# How Logarithmic and Exponential Functions are related?

## How Logarithmic and Exponential Functions are Related - How it Works - Video

**Definition of Log**_{a}

**Definition of Log**

_{a}

Definition of log_{a}:

Remember one definition of logarithms is how many of this number do we multiply to get that number using powers?

Let's take a quick look at 2 * 2 * 2 = 8. We can rewrite 2 * 2 * 2 as 2^{3} because of rules of exponents. Now we have 2^{3} = 8. 2^{3} is our exponential. Now looking back our definition of logarithms. It takes 3 threes multiplied together to get 8 or log_{2}(8) = 3.

**Theorem: Logarithmic Functions are One-to-One**

**Theorem: Logarithmic Functions are One-to-One**

Theorem: Logarithmic Functions are One-to-One:

This theorem states that logarithms are one-to-one, which means they have have an inverse, which is an exponential function. The reason that it is one-to-one is that two different inputs will never have the same output, and if the two outputs are the same, then the inputs must be the same.

**Definition of Logarithm and Natural Logarithm**

**Definition of Logarithm and Natural Logarithm**

Definition of Logarithm and Natural Logarithm:

With logarithms, the standard base is 10. With natural logarithms, the standard base is e.

**Example 1**

**Example 1**

Example 1:

Remember one definition of logarithms is how many of this number do we multiply to get that number using powers?

When converting from either logarithmic functions to exponential functions or vice versa, it is useful to remember that because log_{a}x = y is the same as a^{y} = x. Here we want to change the logarithm to exponential. So the input x will be the result in the exponential. The base will remain the same, and the answer will be the power in the exponential.

a) log_{5} 25 = 2

5^{2} = 25

b) log(y) = 13w

log_{10}(y) = 13w

10^{13w} = y

c) ln(3p) = -2

ln_{e}(3p) = -2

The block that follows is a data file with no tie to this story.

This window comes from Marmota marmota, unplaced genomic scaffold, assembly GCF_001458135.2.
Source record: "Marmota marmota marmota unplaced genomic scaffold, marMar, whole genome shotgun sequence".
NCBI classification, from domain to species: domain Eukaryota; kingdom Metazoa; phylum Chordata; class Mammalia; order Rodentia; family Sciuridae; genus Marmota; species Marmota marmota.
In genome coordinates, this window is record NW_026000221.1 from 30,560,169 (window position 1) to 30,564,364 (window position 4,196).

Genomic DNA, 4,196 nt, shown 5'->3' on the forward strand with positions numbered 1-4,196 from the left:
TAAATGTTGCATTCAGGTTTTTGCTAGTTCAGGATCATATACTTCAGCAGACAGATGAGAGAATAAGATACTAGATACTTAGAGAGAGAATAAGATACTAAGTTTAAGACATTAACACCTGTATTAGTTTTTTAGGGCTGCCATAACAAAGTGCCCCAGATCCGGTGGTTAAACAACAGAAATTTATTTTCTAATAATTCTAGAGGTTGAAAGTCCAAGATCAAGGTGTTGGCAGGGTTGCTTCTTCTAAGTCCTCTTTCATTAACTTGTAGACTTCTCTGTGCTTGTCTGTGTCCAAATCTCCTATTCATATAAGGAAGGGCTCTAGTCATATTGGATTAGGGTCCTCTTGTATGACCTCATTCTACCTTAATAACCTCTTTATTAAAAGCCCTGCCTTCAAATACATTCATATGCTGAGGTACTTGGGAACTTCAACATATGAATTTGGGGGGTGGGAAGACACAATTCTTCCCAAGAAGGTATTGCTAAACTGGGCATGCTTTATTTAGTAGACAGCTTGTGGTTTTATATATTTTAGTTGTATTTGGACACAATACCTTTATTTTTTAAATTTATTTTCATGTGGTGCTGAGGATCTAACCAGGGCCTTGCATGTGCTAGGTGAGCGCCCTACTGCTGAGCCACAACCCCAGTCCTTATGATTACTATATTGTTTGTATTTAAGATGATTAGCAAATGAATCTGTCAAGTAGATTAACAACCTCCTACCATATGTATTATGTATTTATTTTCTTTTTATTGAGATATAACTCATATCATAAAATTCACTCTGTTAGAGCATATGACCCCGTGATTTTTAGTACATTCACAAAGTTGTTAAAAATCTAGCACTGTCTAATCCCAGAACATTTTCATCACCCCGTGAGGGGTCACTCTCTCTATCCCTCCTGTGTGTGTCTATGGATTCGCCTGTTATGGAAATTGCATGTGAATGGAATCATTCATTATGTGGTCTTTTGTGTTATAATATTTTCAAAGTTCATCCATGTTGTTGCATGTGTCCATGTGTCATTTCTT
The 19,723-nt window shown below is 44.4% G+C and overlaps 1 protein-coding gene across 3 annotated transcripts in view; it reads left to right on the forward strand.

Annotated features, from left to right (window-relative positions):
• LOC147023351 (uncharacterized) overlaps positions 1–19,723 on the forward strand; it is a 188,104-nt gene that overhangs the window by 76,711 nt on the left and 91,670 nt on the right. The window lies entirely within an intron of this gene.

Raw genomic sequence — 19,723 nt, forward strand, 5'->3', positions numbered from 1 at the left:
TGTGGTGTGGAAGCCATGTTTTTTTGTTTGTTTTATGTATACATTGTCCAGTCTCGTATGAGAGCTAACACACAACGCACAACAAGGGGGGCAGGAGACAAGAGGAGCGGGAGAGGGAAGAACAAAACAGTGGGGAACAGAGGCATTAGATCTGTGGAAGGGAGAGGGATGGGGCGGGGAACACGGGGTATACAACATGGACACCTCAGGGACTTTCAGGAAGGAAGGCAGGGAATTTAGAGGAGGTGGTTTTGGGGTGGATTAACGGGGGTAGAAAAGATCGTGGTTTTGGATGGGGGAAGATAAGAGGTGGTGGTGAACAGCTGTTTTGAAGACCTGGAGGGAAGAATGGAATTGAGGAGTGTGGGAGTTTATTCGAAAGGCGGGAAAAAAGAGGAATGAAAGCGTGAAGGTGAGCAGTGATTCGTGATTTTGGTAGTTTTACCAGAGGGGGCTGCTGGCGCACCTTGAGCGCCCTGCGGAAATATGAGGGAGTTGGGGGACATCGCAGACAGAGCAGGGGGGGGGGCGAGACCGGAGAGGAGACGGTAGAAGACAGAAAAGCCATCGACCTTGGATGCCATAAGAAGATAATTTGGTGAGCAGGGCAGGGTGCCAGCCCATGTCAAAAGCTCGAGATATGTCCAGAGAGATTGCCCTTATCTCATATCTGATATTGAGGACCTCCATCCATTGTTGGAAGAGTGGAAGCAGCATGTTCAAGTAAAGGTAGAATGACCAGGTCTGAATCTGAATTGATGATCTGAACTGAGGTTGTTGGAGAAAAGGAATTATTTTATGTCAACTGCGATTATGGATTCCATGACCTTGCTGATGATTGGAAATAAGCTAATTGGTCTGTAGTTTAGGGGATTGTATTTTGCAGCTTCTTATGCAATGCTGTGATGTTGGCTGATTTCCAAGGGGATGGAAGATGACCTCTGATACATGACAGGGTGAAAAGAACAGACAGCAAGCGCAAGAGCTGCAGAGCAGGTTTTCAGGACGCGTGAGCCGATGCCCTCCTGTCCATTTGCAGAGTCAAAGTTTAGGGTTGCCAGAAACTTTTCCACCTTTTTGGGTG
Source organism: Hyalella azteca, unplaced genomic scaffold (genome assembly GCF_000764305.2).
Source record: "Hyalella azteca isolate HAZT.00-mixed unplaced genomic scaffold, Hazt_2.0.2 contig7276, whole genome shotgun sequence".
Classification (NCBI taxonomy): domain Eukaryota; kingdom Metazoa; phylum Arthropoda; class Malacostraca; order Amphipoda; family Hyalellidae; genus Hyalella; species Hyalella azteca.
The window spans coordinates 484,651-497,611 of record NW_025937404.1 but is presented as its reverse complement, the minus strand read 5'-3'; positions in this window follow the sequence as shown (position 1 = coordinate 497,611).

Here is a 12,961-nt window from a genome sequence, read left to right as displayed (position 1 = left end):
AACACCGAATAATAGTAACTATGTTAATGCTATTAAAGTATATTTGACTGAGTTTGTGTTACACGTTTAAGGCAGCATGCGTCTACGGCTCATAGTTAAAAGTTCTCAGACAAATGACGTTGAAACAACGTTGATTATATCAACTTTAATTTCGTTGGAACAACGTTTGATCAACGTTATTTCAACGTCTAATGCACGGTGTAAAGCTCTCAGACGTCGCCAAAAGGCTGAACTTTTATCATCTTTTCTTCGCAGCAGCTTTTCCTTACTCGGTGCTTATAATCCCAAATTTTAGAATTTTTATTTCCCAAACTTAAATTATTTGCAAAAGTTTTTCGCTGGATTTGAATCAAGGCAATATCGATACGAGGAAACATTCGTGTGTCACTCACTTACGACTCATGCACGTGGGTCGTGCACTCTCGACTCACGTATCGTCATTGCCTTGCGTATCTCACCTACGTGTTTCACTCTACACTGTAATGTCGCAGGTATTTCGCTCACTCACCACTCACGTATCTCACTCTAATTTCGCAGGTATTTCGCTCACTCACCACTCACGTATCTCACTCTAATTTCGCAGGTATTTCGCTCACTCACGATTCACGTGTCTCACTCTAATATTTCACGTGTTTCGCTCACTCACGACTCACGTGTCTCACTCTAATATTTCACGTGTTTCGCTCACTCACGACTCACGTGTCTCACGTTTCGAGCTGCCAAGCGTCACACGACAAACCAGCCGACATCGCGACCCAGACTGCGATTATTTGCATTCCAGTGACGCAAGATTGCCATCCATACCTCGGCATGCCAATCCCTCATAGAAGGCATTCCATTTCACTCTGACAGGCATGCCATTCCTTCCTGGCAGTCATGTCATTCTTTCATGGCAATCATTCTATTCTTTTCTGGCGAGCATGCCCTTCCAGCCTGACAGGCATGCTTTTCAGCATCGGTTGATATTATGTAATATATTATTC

e^{-2} = 3p

d) ln(z) = 3y + 7

ln_{e}(z) = 3y + 7

e^{3y+7} = z

From the definition is log does not have a base, then the base is 10, and the base of ln is always e. Since our current number system is off of base-10, we don't write the 10 because it is understand and math people want to write the least amount. This is one of the reasons that we don't write the base for ln. Anytime we can save time we do.

Example 2:

Remember one definition of logarithms is how many of this number do we multiply to get that number using powers?

When converting from either exponential functions to logarithmic functions or vice versa, it is useful to remember that because a^{y} = x is the same as log_{a}x = y. Here we want to change the exponential to logarithm. So the power will be the result in the logarithm. The base will remain the same, and the answer will be the input in the logarithm.

a) 10^{x} = 10,000

log_{10}(10,000) = x

10^{x} = 10,000= 25

log (10,000) = x

b) 7^{2x} = 2y + 1

log_{7}(2y + 1) = 2x

7^{2x} = 2y + 1

log_{7}(2y + 1) = 2x

c) e^{3k} = -4

ln_{e}(-4) = 3k

e^{3k} = -4

no solution b/c input â‰ negative

d) e^{m*m} = 3c - p

ln_{e}(3c - p) = m^{2}

e^{m}^{^2} = 3c - p

ln(3c - p) = m^{2}

Sometimes, when we do math, we just do the motions. But, we have to careful like with c). Everything looks like it follows the definition, but our input value for natural log or log needs to be greater than 0. Also, if we take a second, a standard exponential function can never be negative.

Once again, from the definition is log does not have a base, then the base is 10, and the base of ln is always e. Since our current number system is off of base-10, we don't write the 10 because it is understand and math people want to write the least amount. This is one of the reasons that we don't write the base for ln. Anytime we can save time we do.